|Work hours||Add information|
|About||Established in 1978 in an area of 435 sq km of MP to protect critically endangered species like Ghariyal, Gangetic Dolphin and other aquatic living being.|
|Mission||To protect eco -system of Chambal river and its living being|
National Chambal Sanctuary, also called the National Chambal Gharial Wildlife Sanctuary, is a 5,400 km2 (2,100 sq mi) tri-state protected area in northern India for the critically endangered gharial (small crocodiles), the red-crowned roof turtle and the endangered Ganges river dolphin. Located on the Chambal River near the tripoint of Rajasthan, Madhya Pradesh and Uttar Pradesh, it was first declared in Madhya Pradesh in 1978 and now constitutes a long narrow eco-reserve co-administered by the three states. Within the sanctuary the pristine Chambal River cuts through mazes of ravines and hills with many sandy beaches.
HISTORY: Administrative approval of the Government of India for the establishment of the National Chambal Sanctuary was conveyed in Order No. 17-74/77-FRY (WL) dated 30 September 1978. The Sanctuary has sanctuary status declared under Section 18(1) of the Wildlife Protection Act of 1972. Since such a declaration is carried out by individual states for territory falling within their jurisdiction, there are three separate notifications covering the National Chambal Sanctuary - the Madhya Pradesh portion was gazetted in the Government of Madhya Pradesh Notice No. F.15/5/77-10(2) dated 20 December 1978, the Uttar Pradesh portion was gazetted in the Government of Uttar Pradesh Notice No. 7835/XIV-3-103-78 dated 29 January 1979 and the Rajasthan portion was gazetted in the Government of Rajasthan Notice No.F.11(12)Rev.8/78 dated 7 December 1979.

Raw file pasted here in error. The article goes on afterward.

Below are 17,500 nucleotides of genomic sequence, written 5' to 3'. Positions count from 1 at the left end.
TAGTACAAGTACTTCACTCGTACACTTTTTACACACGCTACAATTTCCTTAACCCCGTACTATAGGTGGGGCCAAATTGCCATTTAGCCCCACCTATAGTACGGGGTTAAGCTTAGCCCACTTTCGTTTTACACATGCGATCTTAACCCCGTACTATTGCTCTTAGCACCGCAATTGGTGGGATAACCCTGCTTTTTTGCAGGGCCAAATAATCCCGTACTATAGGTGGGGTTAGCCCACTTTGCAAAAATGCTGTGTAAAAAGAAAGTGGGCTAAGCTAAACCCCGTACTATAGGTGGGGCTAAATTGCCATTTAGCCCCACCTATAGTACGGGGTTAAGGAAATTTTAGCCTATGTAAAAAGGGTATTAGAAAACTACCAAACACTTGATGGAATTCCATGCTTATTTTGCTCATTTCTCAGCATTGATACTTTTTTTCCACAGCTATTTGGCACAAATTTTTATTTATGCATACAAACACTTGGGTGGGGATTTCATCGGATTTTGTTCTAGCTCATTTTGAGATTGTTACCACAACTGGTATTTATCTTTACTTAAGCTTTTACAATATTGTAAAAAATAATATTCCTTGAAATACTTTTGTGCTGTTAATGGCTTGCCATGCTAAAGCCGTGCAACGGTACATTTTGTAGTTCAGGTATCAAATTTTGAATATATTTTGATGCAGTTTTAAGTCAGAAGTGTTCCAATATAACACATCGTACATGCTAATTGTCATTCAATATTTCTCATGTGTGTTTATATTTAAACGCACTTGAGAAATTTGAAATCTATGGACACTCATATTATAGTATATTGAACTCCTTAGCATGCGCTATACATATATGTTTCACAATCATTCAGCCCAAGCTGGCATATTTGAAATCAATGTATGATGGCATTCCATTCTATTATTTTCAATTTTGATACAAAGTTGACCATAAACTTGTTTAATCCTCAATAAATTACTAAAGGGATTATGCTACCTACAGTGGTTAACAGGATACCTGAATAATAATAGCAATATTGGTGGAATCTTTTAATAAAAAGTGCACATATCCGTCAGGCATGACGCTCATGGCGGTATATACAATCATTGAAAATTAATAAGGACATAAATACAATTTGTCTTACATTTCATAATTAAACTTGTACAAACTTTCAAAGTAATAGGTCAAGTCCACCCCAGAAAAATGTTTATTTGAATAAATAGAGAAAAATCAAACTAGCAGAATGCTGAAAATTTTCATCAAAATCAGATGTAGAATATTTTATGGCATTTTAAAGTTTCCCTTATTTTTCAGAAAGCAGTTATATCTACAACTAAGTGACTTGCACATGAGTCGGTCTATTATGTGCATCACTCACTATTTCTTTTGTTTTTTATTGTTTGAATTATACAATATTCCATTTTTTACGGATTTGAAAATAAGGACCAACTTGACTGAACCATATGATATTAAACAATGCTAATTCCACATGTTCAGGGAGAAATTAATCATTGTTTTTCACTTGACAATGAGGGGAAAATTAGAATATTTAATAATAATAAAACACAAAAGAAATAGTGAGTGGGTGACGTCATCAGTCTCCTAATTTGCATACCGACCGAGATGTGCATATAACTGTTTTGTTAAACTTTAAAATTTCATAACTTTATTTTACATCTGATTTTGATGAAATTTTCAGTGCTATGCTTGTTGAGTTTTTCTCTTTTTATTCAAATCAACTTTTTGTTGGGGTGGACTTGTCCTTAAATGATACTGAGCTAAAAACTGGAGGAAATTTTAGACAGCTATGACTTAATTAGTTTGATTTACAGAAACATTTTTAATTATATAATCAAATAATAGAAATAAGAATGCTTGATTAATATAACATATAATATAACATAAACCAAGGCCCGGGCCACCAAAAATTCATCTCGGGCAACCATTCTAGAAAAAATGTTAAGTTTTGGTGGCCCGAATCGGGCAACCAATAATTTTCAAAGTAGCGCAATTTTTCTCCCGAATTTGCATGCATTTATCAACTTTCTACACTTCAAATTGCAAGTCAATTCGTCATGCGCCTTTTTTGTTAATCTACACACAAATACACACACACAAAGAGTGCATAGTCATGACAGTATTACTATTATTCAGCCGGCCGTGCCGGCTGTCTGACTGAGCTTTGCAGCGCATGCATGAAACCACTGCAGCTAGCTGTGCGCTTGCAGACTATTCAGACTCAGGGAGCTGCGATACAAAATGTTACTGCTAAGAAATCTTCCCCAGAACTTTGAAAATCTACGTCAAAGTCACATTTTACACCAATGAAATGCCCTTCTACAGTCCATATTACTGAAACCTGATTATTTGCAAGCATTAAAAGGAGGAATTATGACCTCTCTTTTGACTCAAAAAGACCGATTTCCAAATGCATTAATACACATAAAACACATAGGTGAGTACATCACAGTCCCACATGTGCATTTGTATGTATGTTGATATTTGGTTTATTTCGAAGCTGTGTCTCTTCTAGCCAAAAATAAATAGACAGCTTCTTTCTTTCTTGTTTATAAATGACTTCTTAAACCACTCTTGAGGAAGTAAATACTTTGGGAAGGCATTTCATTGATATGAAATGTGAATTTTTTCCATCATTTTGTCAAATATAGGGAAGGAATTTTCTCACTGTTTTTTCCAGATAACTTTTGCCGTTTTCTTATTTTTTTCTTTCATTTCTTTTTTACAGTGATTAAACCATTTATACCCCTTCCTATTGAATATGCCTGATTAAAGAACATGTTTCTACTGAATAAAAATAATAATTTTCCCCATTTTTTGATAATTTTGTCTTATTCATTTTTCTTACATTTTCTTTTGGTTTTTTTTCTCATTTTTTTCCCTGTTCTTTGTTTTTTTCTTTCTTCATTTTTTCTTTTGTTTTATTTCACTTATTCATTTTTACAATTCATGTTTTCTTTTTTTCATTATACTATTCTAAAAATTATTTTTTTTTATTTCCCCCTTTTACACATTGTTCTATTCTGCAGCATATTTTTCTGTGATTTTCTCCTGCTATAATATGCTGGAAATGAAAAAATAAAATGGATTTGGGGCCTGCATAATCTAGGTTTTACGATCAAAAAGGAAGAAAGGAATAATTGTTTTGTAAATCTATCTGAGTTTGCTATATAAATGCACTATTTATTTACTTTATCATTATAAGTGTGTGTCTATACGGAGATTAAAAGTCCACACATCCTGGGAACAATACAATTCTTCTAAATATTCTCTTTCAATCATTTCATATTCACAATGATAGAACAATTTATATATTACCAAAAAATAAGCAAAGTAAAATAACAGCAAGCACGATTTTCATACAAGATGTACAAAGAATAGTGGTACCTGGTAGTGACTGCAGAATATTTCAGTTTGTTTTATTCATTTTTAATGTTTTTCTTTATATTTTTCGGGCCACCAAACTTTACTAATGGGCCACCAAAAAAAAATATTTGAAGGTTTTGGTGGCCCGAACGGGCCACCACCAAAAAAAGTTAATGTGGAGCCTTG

The sanctuary is protected under India's Wildlife Protection Act of 1972. The sanctuary is administered by the Department of Forest under the Project Officer with headquarters at Morena, Madhya Pradesh.
WILDLIFE: The Critically endangered Gharial crocodile and the Red-crowned roof turtle live here, and together with the endangered Ganges River Dolphin are the keystone species of the sanctuary. Other large threatened inhabitants of the sanctuary include Muggar crocodile, Smooth-coated Otter, Striped Hyaena and India
|Founded||Government of India Ministry oof Environment , and Government of Madhya Pradesh|